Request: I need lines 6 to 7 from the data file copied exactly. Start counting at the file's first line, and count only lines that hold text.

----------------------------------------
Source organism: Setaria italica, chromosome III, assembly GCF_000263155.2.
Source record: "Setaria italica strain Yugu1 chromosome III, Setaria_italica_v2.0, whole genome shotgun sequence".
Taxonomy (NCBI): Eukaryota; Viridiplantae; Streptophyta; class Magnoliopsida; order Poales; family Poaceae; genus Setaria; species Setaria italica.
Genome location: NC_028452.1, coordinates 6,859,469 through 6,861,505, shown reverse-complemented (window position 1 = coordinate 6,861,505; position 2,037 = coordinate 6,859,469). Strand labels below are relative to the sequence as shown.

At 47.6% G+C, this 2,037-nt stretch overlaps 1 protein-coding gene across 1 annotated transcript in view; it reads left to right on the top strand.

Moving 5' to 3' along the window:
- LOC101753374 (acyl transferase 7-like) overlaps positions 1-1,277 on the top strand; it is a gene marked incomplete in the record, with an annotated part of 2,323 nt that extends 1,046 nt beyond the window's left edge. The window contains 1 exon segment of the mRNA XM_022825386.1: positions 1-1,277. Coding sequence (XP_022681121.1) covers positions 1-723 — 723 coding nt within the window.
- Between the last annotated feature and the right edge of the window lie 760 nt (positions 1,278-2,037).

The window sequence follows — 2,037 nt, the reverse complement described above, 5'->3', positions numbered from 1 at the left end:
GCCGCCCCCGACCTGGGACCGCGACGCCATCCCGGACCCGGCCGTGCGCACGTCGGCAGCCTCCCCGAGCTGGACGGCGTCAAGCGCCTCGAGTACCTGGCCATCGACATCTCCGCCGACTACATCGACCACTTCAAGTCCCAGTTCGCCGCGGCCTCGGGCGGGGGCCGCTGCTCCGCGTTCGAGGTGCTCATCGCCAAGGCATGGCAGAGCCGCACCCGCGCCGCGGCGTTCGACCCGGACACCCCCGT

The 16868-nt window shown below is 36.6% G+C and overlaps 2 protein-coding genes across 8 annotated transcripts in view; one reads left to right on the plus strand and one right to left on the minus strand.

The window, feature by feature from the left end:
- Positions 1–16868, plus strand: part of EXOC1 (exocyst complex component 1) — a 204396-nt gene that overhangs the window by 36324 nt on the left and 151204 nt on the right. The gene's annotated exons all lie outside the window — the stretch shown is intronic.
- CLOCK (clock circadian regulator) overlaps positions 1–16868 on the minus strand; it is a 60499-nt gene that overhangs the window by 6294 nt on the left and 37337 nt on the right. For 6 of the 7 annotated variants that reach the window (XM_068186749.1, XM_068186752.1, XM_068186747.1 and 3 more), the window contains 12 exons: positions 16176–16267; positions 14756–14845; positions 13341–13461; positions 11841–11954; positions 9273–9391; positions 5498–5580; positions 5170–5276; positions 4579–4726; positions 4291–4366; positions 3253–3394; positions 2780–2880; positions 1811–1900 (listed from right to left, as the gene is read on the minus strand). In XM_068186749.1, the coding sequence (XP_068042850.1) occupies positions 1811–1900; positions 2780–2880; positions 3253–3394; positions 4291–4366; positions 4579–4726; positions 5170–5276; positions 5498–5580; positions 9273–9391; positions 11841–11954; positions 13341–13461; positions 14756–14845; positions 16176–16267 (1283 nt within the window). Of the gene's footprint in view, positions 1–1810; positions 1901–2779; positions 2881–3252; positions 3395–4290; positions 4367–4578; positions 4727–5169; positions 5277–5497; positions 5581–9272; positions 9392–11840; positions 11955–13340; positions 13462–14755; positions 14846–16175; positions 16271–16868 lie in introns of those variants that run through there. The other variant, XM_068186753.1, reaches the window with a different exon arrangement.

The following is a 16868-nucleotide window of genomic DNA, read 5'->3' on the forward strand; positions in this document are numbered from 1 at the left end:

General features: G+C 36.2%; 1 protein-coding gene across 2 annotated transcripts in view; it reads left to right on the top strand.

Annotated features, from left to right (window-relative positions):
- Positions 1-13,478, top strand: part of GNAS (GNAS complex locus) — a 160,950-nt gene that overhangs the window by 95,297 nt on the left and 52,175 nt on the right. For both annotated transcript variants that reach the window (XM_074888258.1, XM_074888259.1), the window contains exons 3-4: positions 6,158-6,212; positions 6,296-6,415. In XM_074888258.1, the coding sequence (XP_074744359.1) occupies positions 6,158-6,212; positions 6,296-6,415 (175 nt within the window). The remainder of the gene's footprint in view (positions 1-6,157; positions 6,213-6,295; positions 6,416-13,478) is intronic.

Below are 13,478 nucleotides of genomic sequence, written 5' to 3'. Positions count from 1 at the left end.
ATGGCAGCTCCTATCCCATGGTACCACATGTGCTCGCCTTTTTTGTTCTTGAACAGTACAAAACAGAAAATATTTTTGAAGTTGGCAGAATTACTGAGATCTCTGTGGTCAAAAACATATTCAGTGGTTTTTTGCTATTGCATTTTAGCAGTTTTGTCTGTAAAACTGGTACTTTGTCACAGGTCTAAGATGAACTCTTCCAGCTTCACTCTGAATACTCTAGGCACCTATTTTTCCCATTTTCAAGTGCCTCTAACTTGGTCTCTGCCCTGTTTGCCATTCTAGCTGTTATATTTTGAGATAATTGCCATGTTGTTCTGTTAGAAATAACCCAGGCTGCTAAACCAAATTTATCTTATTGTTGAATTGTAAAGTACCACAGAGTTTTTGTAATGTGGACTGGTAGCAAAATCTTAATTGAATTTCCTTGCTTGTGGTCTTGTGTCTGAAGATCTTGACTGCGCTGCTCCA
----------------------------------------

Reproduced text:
Moving 5' to 3' along the window:
- LOC101753374 (acyl transferase 7-like) overlaps positions 1-1,277 on the top strand; it is a gene marked incomplete in the record, with an annotated part of 2,323 nt that extends 1,046 nt beyond the window's left edge. The window contains 1 exon segment of the mRNA XM_022825386.1: positions 1-1,277. Coding sequence (XP_022681121.1) covers positions 1-723 — 723 coding nt within the window.